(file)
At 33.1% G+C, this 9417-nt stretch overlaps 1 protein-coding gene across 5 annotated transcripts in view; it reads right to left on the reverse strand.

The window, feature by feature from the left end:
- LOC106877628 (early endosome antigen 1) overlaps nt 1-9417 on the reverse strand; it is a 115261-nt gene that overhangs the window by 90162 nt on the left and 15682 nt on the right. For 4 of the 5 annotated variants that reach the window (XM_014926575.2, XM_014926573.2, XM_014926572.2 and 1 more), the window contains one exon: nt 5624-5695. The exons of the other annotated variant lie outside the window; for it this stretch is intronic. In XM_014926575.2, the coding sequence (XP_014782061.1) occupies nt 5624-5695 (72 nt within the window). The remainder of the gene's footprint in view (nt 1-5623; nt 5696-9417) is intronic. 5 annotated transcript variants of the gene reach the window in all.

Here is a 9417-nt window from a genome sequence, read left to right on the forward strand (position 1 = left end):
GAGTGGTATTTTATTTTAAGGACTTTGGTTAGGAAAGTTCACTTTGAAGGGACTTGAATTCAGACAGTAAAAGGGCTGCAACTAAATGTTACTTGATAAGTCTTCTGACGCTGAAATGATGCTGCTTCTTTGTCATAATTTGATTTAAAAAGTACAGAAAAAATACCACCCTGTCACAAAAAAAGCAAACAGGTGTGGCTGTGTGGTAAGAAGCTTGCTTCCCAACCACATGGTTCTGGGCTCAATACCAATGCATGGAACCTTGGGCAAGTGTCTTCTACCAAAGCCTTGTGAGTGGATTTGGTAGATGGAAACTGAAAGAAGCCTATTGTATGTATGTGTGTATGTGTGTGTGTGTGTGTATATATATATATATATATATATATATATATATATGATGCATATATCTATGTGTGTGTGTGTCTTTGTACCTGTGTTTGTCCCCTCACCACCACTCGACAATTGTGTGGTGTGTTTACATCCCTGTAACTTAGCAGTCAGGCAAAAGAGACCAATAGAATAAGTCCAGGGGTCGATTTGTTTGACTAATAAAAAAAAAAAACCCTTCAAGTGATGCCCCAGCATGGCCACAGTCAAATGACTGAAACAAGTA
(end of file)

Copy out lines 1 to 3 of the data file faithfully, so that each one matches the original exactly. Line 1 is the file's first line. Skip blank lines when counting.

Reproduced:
At 33.1% G+C, this 9417-nt stretch overlaps 1 protein-coding gene across 5 annotated transcripts in view; it reads right to left on the reverse strand.

The window, feature by feature from the left end:
- LOC106877628 (early endosome antigen 1) overlaps nt 1-9417 on the reverse strand; it is a 115261-nt gene that overhangs the window by 90162 nt on the left and 15682 nt on the right. For 4 of the 5 annotated variants that reach the window (XM_014926575.2, XM_014926573.2, XM_014926572.2 and 1 more), the window contains one exon: nt 5624-5695. The exons of the other annotated variant lie outside the window; for it this stretch is intronic. In XM_014926575.2, the coding sequence (XP_014782061.1) occupies nt 5624-5695 (72 nt within the window). The remainder of the gene's footprint in view (nt 1-5623; nt 5696-9417) is intronic. 5 annotated transcript variants of the gene reach the window in all.